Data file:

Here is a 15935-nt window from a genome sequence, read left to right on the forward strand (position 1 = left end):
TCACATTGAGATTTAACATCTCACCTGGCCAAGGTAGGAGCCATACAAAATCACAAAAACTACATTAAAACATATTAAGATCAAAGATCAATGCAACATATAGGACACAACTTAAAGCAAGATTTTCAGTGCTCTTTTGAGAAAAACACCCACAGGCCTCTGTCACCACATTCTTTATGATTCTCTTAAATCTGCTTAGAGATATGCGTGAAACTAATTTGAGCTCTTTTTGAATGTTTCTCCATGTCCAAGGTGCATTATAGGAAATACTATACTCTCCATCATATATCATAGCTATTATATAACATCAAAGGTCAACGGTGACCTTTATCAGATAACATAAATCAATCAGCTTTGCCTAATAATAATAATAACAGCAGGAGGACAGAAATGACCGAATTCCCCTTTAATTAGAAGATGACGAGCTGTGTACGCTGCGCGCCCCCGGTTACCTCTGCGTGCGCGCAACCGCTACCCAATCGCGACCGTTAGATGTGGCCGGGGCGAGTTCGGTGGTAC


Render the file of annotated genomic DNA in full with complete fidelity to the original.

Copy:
Here is a 15935-nt window from a genome sequence, read left to right on the forward strand (position 1 = left end):
TCACATTGAGATTTAACATCTCACCTGGCCAAGGTAGGAGCCATACAAAATCACAAAAACTACATTAAAACATATTAAGATCAAAGATCAATGCAACATATAGGACACAACTTAAAGCAAGATTTTCAGTGCTCTTTTGAGAAAAACACCCACAGGCCTCTGTCACCACATTCTTTATGATTCTCTTAAATCTGCTTAGAGATATGCGTGAAACTAATTTGAGCTCTTTTTGAATGTTTCTCCATGTCCAAGGTGCATTATAGGAAATACTATACTCTCCATCATATATCATAGCTATTATATAACATCAAAGGTCAACGGTGACCTTTATCAGATAACATAAATCAATCAGCTTTGCCTAATAATAATAATAACAGCAGGAGGACAGAAATGACCGAATTCCCCTTTAATTAGAAGATGACGAGCTGTGTACGCTGCGCGCCCCCGGTTACCTCTGCGTGCGCGCAACCGCTACCCAATCGCGACCGTTAGATGTGGCCGGGGCGAGTTCGGTGGTAC